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ATLANTA-- Most employees know if they're typing away at a company-owned desktop computer, someone is watching. What you search and send can be filtered and recorded. But what happens when you bring in your personal device and use it for work? Or when you pack up to go home, and bring your work device with you? The answers get a little trickier.

"The hacker target is shifting towards mobile devices, so you'll start to see more and more stories about malware and bad applications," Rolf Versluis said. He's the Chief Technology Officer for AdCap Network Systems. He says they're witnessing a new frontier on the role personal mobile devices play in the workplace.

First, as customers: "You should be a bit concerned that companies are spending vast sums of money to put all of their servers in a secured data center with firewalls, and all of that information goes out to a cell phone that can be lost at a bar." He said, "just like government policy lags technology, company policy lags technology"

Companies are now trying to catch up using what's called mobile device management (MDM) systems. It's based on an application that goes on your phone and manages security.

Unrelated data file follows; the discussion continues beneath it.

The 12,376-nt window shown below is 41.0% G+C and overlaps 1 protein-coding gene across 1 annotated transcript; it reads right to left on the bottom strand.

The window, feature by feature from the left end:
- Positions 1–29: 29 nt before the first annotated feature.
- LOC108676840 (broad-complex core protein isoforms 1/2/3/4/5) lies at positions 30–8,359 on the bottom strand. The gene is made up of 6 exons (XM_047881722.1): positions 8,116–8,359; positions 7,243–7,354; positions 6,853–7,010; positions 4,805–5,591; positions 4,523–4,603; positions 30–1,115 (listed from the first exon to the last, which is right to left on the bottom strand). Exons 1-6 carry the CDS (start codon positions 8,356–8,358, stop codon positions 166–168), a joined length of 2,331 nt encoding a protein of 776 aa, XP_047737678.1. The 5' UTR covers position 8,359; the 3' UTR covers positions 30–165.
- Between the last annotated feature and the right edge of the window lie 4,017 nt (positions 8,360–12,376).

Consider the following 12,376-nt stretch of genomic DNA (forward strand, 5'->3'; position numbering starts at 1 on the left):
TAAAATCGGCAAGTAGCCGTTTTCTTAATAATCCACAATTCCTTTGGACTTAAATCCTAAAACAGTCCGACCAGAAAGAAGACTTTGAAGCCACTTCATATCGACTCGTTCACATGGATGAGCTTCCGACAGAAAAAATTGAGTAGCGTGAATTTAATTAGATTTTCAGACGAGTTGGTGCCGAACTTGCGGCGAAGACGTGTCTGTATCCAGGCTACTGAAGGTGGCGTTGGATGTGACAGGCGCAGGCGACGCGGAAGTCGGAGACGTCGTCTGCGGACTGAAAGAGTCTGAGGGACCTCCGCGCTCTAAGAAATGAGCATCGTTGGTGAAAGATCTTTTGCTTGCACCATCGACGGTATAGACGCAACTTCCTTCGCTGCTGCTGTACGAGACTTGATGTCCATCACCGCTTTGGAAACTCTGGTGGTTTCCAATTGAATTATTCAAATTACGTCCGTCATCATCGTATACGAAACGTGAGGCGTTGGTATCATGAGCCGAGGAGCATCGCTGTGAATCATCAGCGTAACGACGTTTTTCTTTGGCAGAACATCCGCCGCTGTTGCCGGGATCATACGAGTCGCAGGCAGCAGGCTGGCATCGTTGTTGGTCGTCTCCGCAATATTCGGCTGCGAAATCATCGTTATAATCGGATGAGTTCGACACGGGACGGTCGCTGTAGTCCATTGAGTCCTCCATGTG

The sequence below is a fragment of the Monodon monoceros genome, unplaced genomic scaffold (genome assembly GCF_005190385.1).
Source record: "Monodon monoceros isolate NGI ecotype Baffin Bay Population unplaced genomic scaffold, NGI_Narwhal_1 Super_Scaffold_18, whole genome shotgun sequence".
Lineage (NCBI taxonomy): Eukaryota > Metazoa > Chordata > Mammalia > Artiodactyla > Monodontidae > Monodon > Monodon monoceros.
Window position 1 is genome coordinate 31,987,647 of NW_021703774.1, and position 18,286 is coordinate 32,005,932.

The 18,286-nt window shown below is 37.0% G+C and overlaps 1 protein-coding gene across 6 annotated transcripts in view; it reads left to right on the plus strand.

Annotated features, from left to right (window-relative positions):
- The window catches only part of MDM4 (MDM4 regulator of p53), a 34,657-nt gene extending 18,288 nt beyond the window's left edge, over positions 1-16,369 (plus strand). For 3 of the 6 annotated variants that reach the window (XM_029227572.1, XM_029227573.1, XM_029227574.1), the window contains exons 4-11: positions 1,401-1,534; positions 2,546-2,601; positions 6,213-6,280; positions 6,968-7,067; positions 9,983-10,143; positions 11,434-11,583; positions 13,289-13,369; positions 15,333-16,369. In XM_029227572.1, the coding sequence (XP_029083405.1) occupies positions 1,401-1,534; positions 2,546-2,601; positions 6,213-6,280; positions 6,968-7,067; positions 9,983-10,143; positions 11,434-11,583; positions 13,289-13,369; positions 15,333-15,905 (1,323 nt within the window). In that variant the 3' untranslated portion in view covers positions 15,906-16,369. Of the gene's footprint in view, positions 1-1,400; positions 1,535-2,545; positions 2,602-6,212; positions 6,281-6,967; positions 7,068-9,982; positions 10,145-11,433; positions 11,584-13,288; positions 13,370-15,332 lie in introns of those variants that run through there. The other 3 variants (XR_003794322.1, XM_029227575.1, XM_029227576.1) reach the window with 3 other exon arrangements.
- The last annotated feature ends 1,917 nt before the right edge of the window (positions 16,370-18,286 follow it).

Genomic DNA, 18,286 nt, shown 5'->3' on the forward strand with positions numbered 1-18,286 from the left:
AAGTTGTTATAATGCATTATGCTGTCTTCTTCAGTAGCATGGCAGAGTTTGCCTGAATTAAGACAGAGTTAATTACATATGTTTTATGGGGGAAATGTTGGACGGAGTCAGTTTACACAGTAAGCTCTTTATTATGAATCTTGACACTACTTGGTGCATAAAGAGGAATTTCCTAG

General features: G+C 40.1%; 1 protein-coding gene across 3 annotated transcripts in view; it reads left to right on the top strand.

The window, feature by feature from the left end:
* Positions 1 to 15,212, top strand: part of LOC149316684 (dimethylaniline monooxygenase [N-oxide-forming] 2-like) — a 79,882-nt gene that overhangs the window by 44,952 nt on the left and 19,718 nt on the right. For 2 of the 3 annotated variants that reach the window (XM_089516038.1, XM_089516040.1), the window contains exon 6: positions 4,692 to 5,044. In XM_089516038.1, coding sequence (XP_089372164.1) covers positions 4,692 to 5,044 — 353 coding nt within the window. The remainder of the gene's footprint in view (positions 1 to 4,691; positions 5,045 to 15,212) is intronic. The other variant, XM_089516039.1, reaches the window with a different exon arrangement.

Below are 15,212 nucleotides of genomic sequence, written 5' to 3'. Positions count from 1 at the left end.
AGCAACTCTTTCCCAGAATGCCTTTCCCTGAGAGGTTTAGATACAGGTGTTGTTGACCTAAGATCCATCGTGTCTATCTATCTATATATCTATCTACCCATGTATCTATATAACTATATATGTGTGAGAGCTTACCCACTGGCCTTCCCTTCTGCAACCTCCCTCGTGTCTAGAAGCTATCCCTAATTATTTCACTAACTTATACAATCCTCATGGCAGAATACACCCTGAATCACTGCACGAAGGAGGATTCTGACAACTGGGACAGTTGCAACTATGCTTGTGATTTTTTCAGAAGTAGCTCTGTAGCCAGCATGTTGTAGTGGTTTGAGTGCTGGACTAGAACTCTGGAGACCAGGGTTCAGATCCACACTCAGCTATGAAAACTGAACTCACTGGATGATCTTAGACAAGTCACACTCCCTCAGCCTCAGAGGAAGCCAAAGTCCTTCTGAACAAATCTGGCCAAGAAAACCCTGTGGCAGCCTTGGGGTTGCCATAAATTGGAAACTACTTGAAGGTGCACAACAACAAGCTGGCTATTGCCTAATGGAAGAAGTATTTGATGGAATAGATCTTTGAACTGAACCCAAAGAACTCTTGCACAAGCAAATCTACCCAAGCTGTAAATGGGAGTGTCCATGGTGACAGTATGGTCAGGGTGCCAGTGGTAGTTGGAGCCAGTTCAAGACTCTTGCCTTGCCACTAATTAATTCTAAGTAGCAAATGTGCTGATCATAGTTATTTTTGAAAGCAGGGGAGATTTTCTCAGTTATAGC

That brings up the next concern. If companies insist you install a secure app, do they have access to your personal information on that same phone? Versluis says no, mostly. But "they're going to be able to see where you have the device and every app that you install." He suggests turning off the GPS when you're not at work.

Also, if you're logging onto a company network, even your personal device, be aware. "People should realize that if you're on a company network, everything that goes through is usually kept track of, if not monitored," he said.

Another mobile device is paying out in court right now. Up to 200 Chicago police officers could sign onto a lawsuit alleging they were pressured to answer work-related emails and phone calls, but not paid for their time. The federal court case could trickle down to companies nationwide.